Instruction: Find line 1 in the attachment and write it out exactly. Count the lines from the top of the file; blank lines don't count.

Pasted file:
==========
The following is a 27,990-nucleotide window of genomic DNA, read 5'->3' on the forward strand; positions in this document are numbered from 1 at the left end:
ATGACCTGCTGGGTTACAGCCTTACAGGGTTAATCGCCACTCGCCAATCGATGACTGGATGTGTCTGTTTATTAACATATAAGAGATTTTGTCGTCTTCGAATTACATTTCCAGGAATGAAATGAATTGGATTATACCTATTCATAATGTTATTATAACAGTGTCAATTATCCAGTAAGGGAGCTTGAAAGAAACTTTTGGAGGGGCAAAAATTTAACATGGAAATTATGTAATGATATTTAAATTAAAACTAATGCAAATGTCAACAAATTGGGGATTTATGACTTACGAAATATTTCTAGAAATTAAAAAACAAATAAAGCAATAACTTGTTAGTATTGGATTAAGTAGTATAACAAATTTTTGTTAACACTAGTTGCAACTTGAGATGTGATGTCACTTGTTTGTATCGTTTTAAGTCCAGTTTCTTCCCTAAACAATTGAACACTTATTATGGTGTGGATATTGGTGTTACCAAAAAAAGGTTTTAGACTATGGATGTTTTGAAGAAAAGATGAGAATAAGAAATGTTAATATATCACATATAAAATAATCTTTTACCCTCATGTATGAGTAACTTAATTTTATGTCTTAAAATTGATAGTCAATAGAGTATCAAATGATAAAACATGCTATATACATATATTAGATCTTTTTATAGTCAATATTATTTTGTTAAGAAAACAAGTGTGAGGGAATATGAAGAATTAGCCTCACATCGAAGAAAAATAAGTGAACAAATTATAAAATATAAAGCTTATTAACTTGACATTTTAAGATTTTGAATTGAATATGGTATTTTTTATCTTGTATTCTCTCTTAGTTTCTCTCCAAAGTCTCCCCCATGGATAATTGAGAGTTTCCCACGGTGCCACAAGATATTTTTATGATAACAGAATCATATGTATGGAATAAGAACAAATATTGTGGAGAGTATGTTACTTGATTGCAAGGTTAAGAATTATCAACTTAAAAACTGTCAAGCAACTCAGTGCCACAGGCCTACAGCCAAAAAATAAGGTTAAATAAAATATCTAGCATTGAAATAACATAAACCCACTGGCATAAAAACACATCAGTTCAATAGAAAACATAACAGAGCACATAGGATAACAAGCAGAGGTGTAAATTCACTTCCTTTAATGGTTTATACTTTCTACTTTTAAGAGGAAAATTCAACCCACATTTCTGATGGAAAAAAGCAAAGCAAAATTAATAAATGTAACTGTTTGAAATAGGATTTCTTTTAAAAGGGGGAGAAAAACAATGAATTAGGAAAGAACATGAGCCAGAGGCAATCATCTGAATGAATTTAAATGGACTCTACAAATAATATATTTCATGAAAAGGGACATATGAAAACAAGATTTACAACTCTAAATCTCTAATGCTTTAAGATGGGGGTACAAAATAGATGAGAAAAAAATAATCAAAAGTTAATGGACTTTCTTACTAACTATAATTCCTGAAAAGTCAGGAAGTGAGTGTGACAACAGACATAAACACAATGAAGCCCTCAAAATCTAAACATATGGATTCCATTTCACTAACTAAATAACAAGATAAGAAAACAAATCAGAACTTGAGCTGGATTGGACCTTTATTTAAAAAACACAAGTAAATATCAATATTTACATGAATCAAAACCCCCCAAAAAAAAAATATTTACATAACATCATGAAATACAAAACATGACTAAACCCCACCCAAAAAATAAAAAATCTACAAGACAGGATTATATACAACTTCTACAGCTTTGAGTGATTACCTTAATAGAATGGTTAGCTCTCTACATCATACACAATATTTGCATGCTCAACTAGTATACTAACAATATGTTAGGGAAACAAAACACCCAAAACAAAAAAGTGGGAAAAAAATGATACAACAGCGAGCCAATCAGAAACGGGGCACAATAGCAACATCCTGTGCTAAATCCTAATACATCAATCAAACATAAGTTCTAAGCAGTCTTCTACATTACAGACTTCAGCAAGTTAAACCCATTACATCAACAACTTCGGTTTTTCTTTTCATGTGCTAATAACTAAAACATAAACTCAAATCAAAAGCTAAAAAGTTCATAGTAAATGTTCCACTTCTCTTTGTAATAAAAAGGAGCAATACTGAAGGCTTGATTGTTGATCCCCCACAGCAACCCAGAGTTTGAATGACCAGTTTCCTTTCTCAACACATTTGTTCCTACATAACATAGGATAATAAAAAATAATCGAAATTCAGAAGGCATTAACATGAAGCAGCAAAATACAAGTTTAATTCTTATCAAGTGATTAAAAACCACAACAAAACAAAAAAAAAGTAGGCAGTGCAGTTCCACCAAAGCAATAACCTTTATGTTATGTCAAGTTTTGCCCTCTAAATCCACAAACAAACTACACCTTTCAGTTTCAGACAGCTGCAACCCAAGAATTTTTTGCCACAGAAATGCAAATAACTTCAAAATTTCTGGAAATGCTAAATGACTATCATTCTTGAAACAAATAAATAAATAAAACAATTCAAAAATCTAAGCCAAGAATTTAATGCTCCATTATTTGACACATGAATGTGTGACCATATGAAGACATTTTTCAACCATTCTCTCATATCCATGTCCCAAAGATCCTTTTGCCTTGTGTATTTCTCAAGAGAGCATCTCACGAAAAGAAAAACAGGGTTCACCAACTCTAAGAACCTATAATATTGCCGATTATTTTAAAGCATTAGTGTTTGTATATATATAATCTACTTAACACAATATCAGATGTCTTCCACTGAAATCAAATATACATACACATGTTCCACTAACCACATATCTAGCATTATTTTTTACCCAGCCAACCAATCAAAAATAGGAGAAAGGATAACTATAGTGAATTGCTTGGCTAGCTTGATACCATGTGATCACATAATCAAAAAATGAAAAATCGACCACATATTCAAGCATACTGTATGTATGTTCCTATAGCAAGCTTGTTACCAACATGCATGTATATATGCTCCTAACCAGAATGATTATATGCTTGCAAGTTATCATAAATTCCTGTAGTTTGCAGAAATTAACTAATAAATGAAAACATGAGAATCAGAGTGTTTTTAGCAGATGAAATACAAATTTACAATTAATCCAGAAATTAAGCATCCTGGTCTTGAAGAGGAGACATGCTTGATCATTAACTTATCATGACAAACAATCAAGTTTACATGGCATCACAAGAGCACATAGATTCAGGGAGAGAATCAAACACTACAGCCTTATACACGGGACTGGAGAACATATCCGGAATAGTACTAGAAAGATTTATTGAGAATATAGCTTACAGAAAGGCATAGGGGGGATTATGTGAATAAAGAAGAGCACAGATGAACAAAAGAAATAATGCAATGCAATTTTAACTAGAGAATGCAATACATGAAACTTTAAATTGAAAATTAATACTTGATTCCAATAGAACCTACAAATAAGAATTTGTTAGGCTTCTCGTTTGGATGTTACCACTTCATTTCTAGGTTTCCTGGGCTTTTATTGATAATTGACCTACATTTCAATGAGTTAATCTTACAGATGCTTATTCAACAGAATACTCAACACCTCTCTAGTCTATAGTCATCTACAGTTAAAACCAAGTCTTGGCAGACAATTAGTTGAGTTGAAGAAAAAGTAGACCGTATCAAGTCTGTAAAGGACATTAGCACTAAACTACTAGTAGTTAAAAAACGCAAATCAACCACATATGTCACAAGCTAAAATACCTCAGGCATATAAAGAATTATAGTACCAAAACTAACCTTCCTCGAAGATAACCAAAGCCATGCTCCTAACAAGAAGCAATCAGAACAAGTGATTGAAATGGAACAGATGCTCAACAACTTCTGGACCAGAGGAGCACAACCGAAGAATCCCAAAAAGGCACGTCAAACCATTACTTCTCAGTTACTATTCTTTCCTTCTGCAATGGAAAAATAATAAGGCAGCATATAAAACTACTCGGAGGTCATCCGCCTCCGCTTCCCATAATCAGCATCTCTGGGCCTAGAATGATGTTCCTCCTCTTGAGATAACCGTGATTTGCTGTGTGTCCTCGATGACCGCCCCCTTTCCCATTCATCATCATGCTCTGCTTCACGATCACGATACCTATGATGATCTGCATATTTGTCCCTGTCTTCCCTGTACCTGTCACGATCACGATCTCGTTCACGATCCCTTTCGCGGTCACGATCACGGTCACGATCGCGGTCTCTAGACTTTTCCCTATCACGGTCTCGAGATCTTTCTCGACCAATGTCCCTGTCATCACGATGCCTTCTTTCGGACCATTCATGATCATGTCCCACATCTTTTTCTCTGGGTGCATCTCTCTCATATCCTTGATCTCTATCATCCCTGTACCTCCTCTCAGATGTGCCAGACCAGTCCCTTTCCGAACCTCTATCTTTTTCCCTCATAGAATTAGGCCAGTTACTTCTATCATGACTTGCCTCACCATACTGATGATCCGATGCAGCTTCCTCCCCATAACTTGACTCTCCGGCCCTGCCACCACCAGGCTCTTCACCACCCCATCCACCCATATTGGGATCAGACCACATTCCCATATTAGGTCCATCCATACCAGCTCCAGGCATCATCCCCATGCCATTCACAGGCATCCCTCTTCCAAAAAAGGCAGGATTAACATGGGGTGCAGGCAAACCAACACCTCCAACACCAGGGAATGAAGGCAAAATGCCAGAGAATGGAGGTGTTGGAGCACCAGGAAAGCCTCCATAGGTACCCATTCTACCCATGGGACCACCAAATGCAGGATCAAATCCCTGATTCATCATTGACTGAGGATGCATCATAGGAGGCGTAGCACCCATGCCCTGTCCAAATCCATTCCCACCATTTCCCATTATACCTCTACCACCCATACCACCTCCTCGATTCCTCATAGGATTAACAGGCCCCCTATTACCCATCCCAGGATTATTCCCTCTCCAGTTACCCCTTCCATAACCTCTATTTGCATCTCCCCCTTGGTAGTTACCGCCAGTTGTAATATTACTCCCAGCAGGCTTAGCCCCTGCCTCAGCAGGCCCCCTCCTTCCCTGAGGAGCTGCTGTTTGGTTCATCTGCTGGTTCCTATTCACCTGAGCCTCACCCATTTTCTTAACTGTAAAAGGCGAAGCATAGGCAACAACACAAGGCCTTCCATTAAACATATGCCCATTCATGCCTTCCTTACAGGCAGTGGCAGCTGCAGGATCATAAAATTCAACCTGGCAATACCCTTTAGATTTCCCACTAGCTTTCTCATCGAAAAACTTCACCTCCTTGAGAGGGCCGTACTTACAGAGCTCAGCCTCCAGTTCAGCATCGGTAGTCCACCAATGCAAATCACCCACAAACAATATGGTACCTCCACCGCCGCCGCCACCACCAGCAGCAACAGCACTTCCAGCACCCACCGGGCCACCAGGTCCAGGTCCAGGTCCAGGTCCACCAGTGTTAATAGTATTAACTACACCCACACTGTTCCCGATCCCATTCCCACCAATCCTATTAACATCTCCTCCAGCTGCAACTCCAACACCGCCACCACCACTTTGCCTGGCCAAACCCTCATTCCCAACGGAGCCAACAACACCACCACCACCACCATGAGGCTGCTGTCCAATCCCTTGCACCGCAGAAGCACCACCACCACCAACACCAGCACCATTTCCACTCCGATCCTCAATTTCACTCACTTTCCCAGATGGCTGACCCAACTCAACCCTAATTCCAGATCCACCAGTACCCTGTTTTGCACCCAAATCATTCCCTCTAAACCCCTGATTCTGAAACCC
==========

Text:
The following is a 27,990-nucleotide window of genomic DNA, read 5'->3' on the forward strand; positions in this document are numbered from 1 at the left end: